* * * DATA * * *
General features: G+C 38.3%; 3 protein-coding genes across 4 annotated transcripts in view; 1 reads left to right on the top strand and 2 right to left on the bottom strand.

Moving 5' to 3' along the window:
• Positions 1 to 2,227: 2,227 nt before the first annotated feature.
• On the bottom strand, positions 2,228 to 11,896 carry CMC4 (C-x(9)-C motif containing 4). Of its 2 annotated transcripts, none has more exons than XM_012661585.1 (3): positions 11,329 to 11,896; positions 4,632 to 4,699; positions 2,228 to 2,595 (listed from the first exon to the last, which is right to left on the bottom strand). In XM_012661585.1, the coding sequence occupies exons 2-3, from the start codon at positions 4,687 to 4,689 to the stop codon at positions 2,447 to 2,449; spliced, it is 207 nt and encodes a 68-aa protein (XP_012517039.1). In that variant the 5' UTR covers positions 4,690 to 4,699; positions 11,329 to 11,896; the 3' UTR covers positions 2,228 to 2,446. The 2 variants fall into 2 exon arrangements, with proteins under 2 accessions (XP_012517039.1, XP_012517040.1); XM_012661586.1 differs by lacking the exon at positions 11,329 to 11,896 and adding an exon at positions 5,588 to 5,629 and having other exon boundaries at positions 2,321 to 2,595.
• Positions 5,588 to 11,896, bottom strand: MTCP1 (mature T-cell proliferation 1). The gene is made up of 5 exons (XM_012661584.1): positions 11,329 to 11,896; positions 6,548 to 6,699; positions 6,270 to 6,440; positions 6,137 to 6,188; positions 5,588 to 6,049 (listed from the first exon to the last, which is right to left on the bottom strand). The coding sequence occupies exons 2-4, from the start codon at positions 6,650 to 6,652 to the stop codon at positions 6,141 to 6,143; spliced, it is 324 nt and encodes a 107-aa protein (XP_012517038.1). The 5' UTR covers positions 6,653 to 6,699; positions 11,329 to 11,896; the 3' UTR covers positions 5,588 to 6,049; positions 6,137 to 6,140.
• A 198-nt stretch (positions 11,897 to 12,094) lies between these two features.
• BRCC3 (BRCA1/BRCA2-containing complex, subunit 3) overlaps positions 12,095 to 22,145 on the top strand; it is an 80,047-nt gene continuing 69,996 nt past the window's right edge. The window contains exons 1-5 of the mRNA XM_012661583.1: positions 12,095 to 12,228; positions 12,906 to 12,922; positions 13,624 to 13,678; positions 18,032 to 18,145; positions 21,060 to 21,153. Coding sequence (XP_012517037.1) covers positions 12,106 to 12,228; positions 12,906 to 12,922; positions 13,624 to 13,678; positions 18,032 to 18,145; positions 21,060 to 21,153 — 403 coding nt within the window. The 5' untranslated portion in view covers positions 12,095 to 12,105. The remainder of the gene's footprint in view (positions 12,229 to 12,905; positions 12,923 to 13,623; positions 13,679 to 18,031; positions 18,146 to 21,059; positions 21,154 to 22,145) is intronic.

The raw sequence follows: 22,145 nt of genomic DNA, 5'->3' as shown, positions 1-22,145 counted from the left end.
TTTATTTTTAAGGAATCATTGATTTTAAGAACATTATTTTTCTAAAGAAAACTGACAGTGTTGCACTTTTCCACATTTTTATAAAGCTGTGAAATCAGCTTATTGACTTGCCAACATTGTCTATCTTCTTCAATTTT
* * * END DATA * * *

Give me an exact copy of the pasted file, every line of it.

General features: G+C 38.3%; 3 protein-coding genes across 4 annotated transcripts in view; 1 reads left to right on the top strand and 2 right to left on the bottom strand.

Moving 5' to 3' along the window:
• Positions 1 to 2,227: 2,227 nt before the first annotated feature.
• On the bottom strand, positions 2,228 to 11,896 carry CMC4 (C-x(9)-C motif containing 4). Of its 2 annotated transcripts, none has more exons than XM_012661585.1 (3): positions 11,329 to 11,896; positions 4,632 to 4,699; positions 2,228 to 2,595 (listed from the first exon to the last, which is right to left on the bottom strand). In XM_012661585.1, the coding sequence occupies exons 2-3, from the start codon at positions 4,687 to 4,689 to the stop codon at positions 2,447 to 2,449; spliced, it is 207 nt and encodes a 68-aa protein (XP_012517039.1). In that variant the 5' UTR covers positions 4,690 to 4,699; positions 11,329 to 11,896; the 3' UTR covers positions 2,228 to 2,446. The 2 variants fall into 2 exon arrangements, with proteins under 2 accessions (XP_012517039.1, XP_012517040.1); XM_012661586.1 differs by lacking the exon at positions 11,329 to 11,896 and adding an exon at positions 5,588 to 5,629 and having other exon boundaries at positions 2,321 to 2,595.
• Positions 5,588 to 11,896, bottom strand: MTCP1 (mature T-cell proliferation 1). The gene is made up of 5 exons (XM_012661584.1): positions 11,329 to 11,896; positions 6,548 to 6,699; positions 6,270 to 6,440; positions 6,137 to 6,188; positions 5,588 to 6,049 (listed from the first exon to the last, which is right to left on the bottom strand). The coding sequence occupies exons 2-4, from the start codon at positions 6,650 to 6,652 to the stop codon at positions 6,141 to 6,143; spliced, it is 324 nt and encodes a 107-aa protein (XP_012517038.1). The 5' UTR covers positions 6,653 to 6,699; positions 11,329 to 11,896; the 3' UTR covers positions 5,588 to 6,049; positions 6,137 to 6,140.
• A 198-nt stretch (positions 11,897 to 12,094) lies between these two features.
• BRCC3 (BRCA1/BRCA2-containing complex, subunit 3) overlaps positions 12,095 to 22,145 on the top strand; it is an 80,047-nt gene continuing 69,996 nt past the window's right edge. The window contains exons 1-5 of the mRNA XM_012661583.1: positions 12,095 to 12,228; positions 12,906 to 12,922; positions 13,624 to 13,678; positions 18,032 to 18,145; positions 21,060 to 21,153. Coding sequence (XP_012517037.1) covers positions 12,106 to 12,228; positions 12,906 to 12,922; positions 13,624 to 13,678; positions 18,032 to 18,145; positions 21,060 to 21,153 — 403 coding nt within the window. The 5' untranslated portion in view covers positions 12,095 to 12,105. The remainder of the gene's footprint in view (positions 12,229 to 12,905; positions 12,923 to 13,623; positions 13,679 to 18,031; positions 18,146 to 21,059; positions 21,154 to 22,145) is intronic.

The raw sequence follows: 22,145 nt of genomic DNA, 5'->3' as shown, positions 1-22,145 counted from the left end.
TTTATTTTTAAGGAATCATTGATTTTAAGAACATTATTTTTCTAAAGAAAACTGACAGTGTTGCACTTTTCCACATTTTTATAAAGCTGTGAAATCAGCTTATTGACTTGCCAACATTGTCTATCTTCTTCAATTTT